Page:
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It’s Crazy: You’ll Pay $500 for a Newspaper, But Zero for News

I started to wax philosophically about the news and newspapers after listening to New York Times editor Bill Keller in an NPR interview.

What is it that subscribers to The New York Times really pay for each day? The paper without the news on it is worthless. At the same time, consumers refuse to pay for news served up on the Internet. So right now as a consumer product, news without paper is also worthless. People only seem to be willing to pay for two worthless commodities when they are combined into one. In the case of The New York Times they pay $10 a week, $500 a year. Strange isn’t it.

In the past, you could argue that people also wanted the ads, but you won’t be able to make that argument much longer. Ads and news are decoupling. News and paper are decoupling. You will still have ads, news and paper, just not together any more.

No one wants empty paper, so you can push that aside. So we are left with ads and news. There will be plenty of places to get your ads. So no worry there. Now we have that orphan news.

Without proper nurturing that little orphan will wilt away. Who will adopt it? Who will nurture it? Who will help it stand on its own?

So let’s say the more than 300,000 subscribers of the now bankrupt Chicago Tribune got mad as hell at Sam Zell and decided they would start their own cooperative news organization. For $3 a week each they could own the journalism equivalent of the Green Bay Packers. Citizen owned journalism support by $45 million annually with each person just investing $3 a week. Do the math $3 a week or a $150 a year times 300,000 potential citizen owners equals $45 million.

You could have $30 million going to the newsroom and an additional $15 million into an endowment so that over time the actual cost to the citizen owners would go down. But alas it would require paying for news without paper and, of course, we know that’s a totally crazy idea.

5 Responses to “It’s Crazy: You’ll Pay $500 for a Newspaper, But Zero for News”

  1. Bryan Murley Says:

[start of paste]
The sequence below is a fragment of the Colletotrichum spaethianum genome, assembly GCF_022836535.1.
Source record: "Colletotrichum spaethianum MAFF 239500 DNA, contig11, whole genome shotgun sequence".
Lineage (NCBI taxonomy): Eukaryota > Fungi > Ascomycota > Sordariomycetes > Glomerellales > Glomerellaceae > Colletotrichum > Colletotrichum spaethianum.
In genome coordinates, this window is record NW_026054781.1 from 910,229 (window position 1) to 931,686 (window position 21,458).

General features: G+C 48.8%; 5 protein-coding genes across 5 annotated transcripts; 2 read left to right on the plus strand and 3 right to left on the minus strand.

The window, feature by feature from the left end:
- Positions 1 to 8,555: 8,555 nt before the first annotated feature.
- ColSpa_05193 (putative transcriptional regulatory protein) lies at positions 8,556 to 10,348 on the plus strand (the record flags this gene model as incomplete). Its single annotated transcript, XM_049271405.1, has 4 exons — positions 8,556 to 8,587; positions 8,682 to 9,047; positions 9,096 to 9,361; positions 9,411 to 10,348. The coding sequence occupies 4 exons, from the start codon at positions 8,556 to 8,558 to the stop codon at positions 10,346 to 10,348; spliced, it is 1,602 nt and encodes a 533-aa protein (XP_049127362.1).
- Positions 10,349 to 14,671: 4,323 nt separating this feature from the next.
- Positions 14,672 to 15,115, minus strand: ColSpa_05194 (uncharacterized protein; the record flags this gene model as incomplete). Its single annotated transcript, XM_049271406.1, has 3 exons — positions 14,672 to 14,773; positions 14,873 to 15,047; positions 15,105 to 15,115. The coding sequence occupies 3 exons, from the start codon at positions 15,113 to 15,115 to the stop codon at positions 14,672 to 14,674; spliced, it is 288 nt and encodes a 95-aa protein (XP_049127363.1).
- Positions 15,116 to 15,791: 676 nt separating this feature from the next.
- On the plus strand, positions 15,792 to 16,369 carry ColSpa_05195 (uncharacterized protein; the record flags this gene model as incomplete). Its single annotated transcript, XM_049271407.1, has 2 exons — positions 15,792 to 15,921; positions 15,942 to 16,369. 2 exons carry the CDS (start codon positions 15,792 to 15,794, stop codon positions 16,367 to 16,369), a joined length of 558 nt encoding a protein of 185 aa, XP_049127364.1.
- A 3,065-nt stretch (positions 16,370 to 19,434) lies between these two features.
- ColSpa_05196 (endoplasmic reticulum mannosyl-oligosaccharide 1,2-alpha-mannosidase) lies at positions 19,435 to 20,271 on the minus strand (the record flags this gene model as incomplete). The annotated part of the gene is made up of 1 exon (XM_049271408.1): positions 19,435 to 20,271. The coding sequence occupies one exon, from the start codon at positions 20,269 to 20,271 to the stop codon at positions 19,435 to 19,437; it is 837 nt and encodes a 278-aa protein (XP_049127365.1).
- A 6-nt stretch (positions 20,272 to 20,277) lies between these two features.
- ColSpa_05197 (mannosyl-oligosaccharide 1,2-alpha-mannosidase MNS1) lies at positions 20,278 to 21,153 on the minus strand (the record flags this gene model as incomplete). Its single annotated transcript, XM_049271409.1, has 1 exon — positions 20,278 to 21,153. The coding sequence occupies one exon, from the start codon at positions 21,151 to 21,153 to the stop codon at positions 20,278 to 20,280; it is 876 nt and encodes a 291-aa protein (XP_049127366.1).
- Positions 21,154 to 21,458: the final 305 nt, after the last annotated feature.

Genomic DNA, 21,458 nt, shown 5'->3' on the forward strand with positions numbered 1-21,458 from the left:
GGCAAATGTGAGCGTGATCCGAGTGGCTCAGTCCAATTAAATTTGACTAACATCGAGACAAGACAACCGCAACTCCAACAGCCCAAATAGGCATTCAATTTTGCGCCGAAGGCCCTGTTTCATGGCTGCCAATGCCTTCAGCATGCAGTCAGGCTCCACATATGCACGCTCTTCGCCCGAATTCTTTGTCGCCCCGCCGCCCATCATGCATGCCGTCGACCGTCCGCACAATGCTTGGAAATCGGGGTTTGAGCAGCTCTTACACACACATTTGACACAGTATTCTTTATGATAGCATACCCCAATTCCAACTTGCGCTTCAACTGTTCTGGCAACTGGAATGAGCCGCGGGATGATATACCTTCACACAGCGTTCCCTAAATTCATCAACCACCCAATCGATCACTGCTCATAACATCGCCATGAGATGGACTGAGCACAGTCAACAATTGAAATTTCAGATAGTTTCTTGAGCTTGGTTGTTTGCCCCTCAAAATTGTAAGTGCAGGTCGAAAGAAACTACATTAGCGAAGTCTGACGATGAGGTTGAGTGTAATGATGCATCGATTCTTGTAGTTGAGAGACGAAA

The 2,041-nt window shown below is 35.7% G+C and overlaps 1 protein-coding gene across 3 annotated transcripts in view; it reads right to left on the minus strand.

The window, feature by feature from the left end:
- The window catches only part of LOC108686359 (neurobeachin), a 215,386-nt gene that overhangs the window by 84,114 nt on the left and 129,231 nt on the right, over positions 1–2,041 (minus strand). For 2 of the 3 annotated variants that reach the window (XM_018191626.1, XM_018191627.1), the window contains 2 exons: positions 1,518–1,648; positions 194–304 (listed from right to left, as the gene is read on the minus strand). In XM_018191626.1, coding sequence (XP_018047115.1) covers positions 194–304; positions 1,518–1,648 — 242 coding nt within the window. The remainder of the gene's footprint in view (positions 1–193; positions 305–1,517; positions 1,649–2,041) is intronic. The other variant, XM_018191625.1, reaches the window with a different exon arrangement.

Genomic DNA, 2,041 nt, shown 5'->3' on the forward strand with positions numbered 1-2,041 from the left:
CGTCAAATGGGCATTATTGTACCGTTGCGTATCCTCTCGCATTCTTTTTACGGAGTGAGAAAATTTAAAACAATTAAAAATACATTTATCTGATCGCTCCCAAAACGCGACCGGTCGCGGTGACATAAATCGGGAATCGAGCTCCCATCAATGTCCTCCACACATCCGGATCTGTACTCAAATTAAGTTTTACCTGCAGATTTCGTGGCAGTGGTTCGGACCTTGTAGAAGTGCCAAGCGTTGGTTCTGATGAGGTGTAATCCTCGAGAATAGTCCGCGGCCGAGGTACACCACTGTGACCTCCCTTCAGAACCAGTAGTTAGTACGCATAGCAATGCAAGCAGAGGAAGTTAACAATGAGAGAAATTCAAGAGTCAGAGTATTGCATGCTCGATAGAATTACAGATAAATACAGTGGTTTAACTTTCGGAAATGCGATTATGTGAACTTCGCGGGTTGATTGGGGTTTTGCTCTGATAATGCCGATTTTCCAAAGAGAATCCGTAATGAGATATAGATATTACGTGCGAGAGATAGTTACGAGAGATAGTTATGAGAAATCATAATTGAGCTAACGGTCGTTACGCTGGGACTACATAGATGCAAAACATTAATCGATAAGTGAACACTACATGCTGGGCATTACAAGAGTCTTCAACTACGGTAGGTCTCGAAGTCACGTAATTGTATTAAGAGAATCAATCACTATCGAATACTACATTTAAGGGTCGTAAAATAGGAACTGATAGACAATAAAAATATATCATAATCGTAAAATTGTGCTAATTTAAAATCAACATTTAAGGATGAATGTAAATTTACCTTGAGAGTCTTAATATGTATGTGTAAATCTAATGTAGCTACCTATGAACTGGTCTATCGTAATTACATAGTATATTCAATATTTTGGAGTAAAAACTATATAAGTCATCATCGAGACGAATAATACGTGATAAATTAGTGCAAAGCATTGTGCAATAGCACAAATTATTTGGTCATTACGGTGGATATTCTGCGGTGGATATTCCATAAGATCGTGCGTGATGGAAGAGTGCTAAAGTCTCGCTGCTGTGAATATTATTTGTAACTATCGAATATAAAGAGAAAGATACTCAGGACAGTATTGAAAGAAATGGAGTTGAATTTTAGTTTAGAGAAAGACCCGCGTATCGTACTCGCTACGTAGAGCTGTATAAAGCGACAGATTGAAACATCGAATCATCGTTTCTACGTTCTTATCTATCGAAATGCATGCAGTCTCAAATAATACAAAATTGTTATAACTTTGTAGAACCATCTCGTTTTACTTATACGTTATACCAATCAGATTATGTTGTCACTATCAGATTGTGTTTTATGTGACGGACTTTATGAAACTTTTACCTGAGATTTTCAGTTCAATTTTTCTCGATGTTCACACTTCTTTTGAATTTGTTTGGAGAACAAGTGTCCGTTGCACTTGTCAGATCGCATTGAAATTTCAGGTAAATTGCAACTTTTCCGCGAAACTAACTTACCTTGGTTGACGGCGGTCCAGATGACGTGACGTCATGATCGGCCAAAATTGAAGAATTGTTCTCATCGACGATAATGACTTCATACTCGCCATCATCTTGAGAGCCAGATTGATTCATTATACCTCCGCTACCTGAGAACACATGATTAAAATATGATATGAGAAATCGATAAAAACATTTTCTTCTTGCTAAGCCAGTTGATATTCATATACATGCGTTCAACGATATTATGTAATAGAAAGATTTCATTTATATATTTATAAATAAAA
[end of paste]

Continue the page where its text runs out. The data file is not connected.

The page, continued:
Of course, most college paper are already free and have higher readership than locals. How to explain that?

  2. Leonard Witt Says:

    Hi Bryan:
    It’s truly hyperlocal and their only source of campus news. Plus they have plenty of free time between classes or over lunch. But it is still news on paper. From what I heard, students are not exactly flocking to read campus news on the internet.

    Is that correct? Of course, you know more about that than I do. If it is correct, why are they still relying on campus newspapers?

    Couldn’t they get everything they need via news on Facebook. Once someone figures that out, bye bye college newspapers.

  3. links for 2008-12-10 – Innovation in College Media Says:

    [...] It’s Crazy: You’ll Pay $500 for a Newspaper, But Zero for News What is it that subscribers to The New York Times really pay for each day? – Len Witt asks the pertinent question. Of course, most college papers are free to begin with. (tags: newspapers economics business) Share and Enjoy:These icons link to social bookmarking sites where readers can share and discover new web pages. [...]

  4. Notes from a Teacher - Thursday squibs Says:

    [...] It’s Crazy: You’ll Pay $500 for a Newspaper, But Zero for News. Len Witt wants to switch that around, but his idea means doing away with the paper part. [...]

  5. We pay for paper and news, but not online news — a little math « The Information Valet Project Says:

    [...] 14, 2008 · No Comments Leonard Witt at Kennesaw State University does a little math and asks the question (paraphrased): “Why are people willing to pay $500 a year for news on paper, but nothing for [...]